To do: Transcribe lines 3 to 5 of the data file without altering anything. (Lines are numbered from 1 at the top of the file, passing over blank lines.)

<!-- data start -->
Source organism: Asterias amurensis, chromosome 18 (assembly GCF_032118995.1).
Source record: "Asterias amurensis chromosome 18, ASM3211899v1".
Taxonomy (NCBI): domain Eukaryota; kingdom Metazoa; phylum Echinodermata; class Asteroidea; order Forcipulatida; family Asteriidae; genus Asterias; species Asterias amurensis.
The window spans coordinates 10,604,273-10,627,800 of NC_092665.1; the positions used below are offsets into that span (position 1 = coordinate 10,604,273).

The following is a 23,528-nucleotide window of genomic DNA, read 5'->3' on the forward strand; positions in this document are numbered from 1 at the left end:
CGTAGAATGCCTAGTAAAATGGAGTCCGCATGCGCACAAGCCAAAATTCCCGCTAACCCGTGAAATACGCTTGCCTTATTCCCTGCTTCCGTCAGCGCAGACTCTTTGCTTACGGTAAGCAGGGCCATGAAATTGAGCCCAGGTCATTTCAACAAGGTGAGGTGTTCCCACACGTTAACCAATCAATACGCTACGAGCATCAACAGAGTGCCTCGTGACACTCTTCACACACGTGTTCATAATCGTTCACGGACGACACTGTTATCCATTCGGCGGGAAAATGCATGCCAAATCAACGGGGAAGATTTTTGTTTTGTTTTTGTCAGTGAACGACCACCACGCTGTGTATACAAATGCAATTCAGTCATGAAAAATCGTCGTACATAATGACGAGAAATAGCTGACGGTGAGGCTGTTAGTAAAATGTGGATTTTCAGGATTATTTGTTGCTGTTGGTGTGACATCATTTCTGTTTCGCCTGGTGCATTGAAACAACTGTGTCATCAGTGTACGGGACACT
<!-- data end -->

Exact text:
Taxonomy (NCBI): domain Eukaryota; kingdom Metazoa; phylum Echinodermata; class Asteroidea; order Forcipulatida; family Asteriidae; genus Asterias; species Asterias amurensis.
The window spans coordinates 10,604,273-10,627,800 of NC_092665.1; the positions used below are offsets into that span (position 1 = coordinate 10,604,273).

The following is a 23,528-nucleotide window of genomic DNA, read 5'->3' on the forward strand; positions in this document are numbered from 1 at the left end: